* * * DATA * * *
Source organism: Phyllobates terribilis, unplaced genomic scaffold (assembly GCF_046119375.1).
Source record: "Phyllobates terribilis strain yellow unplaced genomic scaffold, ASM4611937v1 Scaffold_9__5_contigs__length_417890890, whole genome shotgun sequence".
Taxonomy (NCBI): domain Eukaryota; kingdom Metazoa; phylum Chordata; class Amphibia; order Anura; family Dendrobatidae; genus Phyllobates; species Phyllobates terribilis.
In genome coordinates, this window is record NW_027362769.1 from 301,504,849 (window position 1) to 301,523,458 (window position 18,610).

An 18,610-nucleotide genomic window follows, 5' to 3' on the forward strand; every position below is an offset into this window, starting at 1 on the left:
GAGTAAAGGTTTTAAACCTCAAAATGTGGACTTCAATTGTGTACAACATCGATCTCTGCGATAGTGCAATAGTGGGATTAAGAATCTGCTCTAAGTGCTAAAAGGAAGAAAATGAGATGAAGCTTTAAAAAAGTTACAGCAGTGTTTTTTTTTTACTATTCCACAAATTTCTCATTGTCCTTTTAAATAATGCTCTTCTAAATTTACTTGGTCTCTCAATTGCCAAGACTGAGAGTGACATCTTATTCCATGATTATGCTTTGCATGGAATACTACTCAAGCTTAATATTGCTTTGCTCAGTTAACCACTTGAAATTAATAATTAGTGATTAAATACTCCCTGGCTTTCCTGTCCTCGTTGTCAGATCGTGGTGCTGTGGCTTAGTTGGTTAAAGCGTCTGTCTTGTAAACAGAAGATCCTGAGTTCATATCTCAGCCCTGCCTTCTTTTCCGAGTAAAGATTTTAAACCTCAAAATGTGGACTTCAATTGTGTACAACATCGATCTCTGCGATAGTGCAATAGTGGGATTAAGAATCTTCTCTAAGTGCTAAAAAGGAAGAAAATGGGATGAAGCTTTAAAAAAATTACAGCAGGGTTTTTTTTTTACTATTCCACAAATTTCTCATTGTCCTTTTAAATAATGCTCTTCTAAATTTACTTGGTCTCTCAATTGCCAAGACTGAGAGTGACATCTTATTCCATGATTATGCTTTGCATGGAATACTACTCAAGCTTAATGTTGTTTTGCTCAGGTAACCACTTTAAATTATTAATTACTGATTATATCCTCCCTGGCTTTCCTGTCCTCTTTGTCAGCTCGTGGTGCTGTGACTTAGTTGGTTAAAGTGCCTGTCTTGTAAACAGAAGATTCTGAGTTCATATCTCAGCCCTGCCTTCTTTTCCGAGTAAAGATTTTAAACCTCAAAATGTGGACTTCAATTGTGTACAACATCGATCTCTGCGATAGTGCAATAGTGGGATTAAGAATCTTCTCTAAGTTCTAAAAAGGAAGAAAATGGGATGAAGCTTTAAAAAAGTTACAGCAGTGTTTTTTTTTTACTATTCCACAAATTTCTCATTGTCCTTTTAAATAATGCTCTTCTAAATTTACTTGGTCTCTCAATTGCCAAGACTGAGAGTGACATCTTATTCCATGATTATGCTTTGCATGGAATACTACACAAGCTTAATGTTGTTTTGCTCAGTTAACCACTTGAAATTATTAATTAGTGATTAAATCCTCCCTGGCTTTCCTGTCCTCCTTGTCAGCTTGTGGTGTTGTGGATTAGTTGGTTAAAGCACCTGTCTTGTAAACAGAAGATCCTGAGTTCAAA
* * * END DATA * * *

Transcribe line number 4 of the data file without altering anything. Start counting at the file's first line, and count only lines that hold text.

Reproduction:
In genome coordinates, this window is record NW_027362769.1 from 301,504,849 (window position 1) to 301,523,458 (window position 18,610).